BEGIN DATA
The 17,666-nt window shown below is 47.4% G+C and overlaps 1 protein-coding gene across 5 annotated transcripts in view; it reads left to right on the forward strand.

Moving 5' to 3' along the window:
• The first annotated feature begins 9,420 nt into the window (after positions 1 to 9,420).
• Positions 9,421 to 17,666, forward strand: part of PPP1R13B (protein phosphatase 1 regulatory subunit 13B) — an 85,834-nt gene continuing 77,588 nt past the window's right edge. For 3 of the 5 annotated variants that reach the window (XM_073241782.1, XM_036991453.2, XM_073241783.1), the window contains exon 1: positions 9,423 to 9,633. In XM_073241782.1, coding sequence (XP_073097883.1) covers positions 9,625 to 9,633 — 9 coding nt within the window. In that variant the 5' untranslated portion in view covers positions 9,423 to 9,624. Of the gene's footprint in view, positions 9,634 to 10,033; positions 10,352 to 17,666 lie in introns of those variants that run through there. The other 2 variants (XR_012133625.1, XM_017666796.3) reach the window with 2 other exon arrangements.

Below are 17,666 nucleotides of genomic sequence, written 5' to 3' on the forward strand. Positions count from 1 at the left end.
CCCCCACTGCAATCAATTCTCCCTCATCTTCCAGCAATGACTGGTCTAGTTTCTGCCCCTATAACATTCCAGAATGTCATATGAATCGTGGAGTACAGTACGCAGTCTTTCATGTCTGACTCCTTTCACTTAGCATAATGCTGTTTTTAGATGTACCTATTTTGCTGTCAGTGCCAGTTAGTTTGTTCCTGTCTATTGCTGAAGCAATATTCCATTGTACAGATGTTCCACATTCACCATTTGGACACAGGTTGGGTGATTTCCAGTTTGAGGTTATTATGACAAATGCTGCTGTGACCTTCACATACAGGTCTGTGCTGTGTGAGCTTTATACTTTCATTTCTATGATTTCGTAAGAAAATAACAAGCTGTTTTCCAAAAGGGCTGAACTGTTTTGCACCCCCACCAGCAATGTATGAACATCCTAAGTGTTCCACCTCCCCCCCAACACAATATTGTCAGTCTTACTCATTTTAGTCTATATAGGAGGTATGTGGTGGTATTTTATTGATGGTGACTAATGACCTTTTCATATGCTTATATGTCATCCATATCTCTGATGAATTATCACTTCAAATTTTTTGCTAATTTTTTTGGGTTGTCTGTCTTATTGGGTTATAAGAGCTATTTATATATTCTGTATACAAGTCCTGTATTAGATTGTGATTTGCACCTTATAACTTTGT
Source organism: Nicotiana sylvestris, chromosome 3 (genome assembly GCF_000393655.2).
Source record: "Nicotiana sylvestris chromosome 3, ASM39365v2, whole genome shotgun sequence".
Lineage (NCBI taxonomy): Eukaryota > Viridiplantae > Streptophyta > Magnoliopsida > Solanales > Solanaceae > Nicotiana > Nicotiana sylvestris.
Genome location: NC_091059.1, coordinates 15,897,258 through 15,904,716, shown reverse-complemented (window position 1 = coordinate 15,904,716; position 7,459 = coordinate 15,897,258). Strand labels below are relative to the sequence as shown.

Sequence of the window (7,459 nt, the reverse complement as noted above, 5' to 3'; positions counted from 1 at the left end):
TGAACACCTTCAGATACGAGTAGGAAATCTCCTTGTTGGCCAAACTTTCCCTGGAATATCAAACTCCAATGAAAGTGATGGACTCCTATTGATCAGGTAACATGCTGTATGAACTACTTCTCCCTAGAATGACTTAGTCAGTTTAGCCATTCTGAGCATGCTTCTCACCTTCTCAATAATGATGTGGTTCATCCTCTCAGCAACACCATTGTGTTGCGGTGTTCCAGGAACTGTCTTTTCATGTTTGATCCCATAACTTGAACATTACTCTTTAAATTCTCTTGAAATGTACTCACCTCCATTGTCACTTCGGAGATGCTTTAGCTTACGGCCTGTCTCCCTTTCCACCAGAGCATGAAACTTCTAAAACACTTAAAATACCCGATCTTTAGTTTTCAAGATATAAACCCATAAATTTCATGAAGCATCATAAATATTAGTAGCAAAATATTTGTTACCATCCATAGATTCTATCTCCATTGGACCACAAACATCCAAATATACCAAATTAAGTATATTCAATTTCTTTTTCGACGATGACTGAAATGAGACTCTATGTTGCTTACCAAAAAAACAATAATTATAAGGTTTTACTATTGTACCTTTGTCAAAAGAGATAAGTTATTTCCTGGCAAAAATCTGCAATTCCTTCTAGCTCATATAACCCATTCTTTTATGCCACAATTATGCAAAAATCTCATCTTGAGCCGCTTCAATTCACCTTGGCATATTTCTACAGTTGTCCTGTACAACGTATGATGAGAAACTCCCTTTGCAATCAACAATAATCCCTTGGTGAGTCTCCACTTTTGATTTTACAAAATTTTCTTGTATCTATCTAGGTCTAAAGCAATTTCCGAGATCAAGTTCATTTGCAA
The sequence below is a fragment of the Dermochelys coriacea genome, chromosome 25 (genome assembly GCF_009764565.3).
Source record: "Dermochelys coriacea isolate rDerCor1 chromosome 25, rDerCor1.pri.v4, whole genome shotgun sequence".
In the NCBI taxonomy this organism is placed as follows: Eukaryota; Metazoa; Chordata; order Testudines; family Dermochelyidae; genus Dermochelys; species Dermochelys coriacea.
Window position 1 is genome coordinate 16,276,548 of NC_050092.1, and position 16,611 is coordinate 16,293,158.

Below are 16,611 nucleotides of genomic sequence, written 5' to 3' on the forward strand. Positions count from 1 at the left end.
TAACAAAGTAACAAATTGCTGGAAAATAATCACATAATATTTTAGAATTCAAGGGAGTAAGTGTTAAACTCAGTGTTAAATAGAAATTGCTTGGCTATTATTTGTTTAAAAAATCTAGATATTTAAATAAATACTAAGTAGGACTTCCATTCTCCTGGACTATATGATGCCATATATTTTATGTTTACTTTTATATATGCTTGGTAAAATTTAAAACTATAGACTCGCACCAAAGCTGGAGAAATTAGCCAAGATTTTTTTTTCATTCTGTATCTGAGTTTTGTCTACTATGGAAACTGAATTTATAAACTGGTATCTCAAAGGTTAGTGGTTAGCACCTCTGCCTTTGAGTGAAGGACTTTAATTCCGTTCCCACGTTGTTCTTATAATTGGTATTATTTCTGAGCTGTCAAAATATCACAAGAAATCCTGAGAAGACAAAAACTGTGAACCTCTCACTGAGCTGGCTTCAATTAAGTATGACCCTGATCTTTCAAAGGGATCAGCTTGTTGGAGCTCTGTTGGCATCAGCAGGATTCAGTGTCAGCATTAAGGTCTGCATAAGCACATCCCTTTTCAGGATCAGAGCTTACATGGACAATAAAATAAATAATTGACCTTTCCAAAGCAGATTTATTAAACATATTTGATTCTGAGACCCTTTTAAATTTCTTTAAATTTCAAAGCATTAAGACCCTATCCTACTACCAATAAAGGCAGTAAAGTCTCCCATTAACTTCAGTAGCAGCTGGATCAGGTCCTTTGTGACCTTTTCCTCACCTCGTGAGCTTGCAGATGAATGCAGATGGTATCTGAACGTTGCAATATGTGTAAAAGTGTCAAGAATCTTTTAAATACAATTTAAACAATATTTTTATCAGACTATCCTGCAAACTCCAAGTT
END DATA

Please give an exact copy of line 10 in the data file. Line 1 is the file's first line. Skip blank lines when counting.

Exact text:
Genome location: NC_091059.1, coordinates 15,897,258 through 15,904,716, shown reverse-complemented (window position 1 = coordinate 15,904,716; position 7,459 = coordinate 15,897,258). Strand labels below are relative to the sequence as shown.